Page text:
Thursday, December 7, 2006

Journalism 006


Reporters Without Borders, an international media rights organization, recently reported that internet servers in Iran have unblocked the New York Times' website, which was blocked for the past couple of days.

The Iranian government, as of yet, does not directly control access to the world wide web. But instead the government administers orders to the multitude of service providers in Iran, who then block or disallow users from accessing specific sites. Wikipedia (the Kurdish version) has been blocked for the past several months in Iran as it has (the Chinese version) in China for over a year. YouTube has also been blacklisted in Iran, perhaps in response to the posting of
"Iran, the most dangerous nation" video. Ironically enough, the technology that allows internet service providers in Iran, which has more than 70,000 blogs, to block "controversial" websites was built by companies in the US.

This follows the Iranian government decision in October to block high-speed web access (above 128 kilobits per second). According to The Guardian who quoted Iranian officials, the denial was taken to prevent the “undermining [of] Islamic culture among the younger generation”.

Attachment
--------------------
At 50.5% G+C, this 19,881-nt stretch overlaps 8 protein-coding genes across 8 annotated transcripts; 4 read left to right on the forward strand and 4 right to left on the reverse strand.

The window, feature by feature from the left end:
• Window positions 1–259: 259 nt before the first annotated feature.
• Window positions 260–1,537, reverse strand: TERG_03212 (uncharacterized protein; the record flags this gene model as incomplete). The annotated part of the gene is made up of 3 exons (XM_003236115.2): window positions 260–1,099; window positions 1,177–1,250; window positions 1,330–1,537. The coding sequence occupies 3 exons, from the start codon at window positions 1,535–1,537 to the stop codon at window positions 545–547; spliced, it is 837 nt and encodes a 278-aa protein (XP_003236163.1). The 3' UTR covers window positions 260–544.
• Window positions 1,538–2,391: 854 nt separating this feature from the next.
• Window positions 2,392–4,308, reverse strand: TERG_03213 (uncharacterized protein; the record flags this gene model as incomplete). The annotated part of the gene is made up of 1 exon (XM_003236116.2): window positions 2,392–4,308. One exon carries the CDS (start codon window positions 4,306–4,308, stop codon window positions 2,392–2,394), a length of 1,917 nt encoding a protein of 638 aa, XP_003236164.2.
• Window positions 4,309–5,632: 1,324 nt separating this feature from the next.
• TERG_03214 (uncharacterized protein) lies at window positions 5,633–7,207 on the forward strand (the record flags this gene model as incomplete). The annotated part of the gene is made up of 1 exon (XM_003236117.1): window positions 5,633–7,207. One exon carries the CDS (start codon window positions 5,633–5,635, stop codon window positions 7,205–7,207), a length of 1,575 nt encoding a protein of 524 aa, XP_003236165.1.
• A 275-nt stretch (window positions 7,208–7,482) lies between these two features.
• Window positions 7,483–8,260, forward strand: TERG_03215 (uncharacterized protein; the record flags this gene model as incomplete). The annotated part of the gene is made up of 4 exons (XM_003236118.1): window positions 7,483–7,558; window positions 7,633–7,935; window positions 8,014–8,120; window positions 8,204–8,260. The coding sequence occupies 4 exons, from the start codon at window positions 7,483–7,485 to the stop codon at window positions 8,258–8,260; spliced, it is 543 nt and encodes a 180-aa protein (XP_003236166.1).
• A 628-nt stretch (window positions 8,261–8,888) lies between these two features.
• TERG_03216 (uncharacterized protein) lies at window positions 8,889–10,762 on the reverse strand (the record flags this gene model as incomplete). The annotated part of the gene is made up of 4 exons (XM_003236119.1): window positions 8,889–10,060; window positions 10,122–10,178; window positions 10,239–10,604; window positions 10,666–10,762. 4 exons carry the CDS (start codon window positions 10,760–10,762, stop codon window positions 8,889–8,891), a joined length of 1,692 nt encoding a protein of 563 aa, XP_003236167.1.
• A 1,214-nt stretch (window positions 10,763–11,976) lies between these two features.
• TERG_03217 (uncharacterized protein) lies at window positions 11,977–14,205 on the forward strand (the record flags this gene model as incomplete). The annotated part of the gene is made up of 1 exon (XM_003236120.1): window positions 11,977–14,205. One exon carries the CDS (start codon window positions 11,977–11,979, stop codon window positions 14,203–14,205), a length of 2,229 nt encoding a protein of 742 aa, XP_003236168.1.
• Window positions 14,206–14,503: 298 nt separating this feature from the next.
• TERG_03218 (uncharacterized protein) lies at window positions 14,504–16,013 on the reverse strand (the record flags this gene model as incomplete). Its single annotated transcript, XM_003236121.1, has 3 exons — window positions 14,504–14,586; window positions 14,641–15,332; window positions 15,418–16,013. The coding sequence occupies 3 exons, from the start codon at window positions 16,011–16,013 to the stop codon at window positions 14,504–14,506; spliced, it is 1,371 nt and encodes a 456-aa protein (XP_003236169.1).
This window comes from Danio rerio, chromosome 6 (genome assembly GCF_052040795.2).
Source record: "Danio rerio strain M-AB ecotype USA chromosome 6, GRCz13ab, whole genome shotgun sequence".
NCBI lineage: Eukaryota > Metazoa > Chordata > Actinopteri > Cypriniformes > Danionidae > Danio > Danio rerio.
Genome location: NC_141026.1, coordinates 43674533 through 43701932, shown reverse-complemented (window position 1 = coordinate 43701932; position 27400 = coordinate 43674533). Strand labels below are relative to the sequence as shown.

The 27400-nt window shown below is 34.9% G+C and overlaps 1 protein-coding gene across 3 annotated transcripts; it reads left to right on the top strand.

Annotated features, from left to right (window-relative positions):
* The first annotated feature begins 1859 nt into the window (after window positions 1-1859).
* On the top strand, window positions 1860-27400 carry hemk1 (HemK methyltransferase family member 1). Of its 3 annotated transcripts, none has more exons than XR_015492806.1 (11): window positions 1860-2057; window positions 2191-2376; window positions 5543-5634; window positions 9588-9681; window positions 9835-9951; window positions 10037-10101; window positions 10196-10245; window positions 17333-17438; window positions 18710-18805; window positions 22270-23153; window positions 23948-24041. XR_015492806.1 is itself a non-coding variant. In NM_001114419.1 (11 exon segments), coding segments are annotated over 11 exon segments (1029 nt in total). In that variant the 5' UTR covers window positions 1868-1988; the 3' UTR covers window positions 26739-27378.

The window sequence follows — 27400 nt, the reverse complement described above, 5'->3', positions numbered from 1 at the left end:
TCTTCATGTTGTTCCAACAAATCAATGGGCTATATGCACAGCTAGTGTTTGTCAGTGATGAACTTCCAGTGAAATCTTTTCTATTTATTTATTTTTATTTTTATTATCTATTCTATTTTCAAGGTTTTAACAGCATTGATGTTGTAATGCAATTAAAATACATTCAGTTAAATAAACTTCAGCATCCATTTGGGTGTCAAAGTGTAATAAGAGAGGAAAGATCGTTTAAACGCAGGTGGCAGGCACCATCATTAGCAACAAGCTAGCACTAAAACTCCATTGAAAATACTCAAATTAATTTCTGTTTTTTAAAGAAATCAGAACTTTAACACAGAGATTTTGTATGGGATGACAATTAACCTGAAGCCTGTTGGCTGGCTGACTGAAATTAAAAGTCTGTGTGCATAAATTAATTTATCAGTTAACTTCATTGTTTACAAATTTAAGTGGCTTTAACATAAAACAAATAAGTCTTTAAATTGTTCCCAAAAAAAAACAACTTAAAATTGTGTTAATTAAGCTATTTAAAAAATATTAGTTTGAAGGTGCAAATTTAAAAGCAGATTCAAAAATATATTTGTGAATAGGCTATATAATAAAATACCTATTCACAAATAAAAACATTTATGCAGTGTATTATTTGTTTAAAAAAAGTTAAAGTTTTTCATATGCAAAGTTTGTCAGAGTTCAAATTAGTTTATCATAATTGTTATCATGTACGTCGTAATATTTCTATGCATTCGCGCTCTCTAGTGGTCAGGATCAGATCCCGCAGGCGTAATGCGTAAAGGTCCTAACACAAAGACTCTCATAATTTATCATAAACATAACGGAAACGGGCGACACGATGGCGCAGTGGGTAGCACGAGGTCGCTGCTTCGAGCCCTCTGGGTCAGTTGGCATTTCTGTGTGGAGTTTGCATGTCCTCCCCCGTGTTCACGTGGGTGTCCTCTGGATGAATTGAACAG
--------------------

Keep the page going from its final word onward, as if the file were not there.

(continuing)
1 comment:

christian said...

undermining culture? Boy we ARE the culture. the pop culture and the counter pop culture, the chart toppers and the underground, we're the political up in comers who are for and against and the new weirdo's making montages of things we hate and things we love- we're the new vets too, making the new-vet set of crazy walks up and down our boardwalks. not that it's impossible to undermine ourselves, we love to do that too and the boomers are only to happy to ensconce us in comfort so that we stay baby soft, children don't fare well in war- but does 'father' know best? naw